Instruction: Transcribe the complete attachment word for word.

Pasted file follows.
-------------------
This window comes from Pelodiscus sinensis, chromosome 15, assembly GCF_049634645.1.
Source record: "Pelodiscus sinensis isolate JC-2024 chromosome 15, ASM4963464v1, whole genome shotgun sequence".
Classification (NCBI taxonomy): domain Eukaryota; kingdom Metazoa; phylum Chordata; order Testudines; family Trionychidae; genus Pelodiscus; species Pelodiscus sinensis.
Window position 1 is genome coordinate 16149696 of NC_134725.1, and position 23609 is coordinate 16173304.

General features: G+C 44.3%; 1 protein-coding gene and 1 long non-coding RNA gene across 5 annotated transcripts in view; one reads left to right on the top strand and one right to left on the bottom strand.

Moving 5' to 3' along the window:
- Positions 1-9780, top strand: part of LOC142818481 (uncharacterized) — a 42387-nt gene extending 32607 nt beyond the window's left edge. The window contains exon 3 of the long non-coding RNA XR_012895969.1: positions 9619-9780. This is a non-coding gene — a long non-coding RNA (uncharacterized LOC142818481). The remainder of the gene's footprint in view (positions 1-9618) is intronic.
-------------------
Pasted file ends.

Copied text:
This window comes from Pelodiscus sinensis, chromosome 15, assembly GCF_049634645.1.
Source record: "Pelodiscus sinensis isolate JC-2024 chromosome 15, ASM4963464v1, whole genome shotgun sequence".
Classification (NCBI taxonomy): domain Eukaryota; kingdom Metazoa; phylum Chordata; order Testudines; family Trionychidae; genus Pelodiscus; species Pelodiscus sinensis.
Window position 1 is genome coordinate 16149696 of NC_134725.1, and position 23609 is coordinate 16173304.

General features: G+C 44.3%; 1 protein-coding gene and 1 long non-coding RNA gene across 5 annotated transcripts in view; one reads left to right on the top strand and one right to left on the bottom strand.

Moving 5' to 3' along the window:
- Positions 1-9780, top strand: part of LOC142818481 (uncharacterized) — a 42387-nt gene extending 32607 nt beyond the window's left edge. The window contains exon 3 of the long non-coding RNA XR_012895969.1: positions 9619-9780. This is a non-coding gene — a long non-coding RNA (uncharacterized LOC142818481). The remainder of the gene's footprint in view (positions 1-9618) is intronic.